Communicating with Health Care Providers
My father’s been diagnosed with cancer and we’re having a hard time getting specific answers. What can we expect for a prognosis?

Misunderstandings are common when terminal illness and prognosis are discussed. Most people, including some health care providers, are uncomfortable with the subject. Because of this, or because they want to prevent distress, health providers may use vague terms that are open to interpretation. Two people can be using the same words, but be talking about different things.

For example, the word "prognosis" can have different meanings. It’s possible that a physician uses the word to mean one thing, such as chance of cure, while you may be thinking about something else, such as your father’s life expectancy or quality of life.

Some health care providers don’t like to predict life expectancy because it’s difficult to estimate and rarely accurate. At early stages of an illness, forecasts are based on published studies. As the illness progresses, such studies become less relevant. There are so many factors that come together to influence a person’s health. This is why one person’s experience can be very different from another person’s experience, even if they are both confronting similar illnesses. Even so, it’s reasonable to ask if your father’s life expectancy can be measured in days, weeks or months.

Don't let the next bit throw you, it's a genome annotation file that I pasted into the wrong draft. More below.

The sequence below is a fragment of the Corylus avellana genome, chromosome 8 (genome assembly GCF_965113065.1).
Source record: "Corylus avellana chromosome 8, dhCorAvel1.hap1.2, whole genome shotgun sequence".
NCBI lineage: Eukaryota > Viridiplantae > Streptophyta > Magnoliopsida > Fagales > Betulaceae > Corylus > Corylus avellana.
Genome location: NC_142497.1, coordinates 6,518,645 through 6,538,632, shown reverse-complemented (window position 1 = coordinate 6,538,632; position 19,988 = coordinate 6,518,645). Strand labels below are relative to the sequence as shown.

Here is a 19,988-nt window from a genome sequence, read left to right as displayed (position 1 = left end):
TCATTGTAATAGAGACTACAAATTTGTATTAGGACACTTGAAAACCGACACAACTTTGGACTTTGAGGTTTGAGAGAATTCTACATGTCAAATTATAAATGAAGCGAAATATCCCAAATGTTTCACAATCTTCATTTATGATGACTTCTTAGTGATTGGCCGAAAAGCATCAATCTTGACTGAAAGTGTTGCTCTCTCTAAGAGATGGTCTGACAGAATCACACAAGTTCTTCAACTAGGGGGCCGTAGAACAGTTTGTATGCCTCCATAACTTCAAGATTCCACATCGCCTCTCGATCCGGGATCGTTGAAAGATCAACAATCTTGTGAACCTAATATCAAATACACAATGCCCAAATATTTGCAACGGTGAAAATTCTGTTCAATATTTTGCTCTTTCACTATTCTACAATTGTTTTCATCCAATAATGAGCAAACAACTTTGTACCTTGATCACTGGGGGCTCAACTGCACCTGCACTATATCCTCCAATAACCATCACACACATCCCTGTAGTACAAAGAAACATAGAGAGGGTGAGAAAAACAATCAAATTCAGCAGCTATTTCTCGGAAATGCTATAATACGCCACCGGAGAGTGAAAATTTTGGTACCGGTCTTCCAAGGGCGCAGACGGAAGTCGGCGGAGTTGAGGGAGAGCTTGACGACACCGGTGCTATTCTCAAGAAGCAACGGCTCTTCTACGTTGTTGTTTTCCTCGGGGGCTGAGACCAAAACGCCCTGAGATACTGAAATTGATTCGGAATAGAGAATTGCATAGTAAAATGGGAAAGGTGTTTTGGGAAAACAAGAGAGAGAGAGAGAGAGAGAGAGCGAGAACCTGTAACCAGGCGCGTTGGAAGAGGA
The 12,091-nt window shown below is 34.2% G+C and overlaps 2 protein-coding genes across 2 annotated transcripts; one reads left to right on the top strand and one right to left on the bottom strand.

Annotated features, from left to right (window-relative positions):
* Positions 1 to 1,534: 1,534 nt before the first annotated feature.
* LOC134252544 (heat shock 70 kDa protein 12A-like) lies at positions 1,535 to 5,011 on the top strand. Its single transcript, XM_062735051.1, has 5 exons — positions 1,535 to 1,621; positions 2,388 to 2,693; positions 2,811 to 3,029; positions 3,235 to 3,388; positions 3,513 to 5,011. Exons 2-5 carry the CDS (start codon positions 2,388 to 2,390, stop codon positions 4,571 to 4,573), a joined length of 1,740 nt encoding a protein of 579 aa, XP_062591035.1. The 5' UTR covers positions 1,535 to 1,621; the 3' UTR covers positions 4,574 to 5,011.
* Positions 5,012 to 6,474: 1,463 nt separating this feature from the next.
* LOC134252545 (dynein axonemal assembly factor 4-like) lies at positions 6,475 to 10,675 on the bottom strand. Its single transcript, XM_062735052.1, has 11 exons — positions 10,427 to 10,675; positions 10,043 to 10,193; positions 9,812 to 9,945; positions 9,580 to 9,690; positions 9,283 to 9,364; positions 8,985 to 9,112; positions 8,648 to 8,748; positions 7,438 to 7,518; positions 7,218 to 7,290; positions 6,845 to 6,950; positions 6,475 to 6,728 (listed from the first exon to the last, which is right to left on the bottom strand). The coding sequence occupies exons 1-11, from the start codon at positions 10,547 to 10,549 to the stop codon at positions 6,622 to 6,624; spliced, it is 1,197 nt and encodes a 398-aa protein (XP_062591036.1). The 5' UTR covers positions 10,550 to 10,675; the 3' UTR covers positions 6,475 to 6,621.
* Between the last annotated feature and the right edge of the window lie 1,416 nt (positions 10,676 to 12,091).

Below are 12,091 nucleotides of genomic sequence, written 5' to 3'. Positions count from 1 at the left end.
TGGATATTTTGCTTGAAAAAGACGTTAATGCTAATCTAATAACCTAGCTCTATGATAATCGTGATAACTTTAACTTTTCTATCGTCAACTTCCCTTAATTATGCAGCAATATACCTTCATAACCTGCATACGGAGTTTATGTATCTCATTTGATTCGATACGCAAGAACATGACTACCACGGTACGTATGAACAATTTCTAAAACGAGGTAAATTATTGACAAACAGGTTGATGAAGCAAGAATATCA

A guide used by palliative care providers is something called the momentum of change. When someone’s condition changes from one month to the next there may be months of life left. Changes from week to week can mean weeks left. Eventually, your father’s energy and strength will decrease until he’s spending most of his time in bed. His condition may change from day to day and then hour to hour, at which point, he likely has days then hours of life left. This is a guide only, as something may happen unexpectedly.

It helps to remain hopeful, but plan for even the worst possibility. If you or your father need to address some matters, then now is good time to do it, while your father is still able. People often wait too long to tie up financial and other affairs, or to connect with loved ones.

Families and patients vary greatly in how much they want to know. Health care providers may not be sure how much detail to give, and may look to you for cues. You can help by being clear about how much information you want.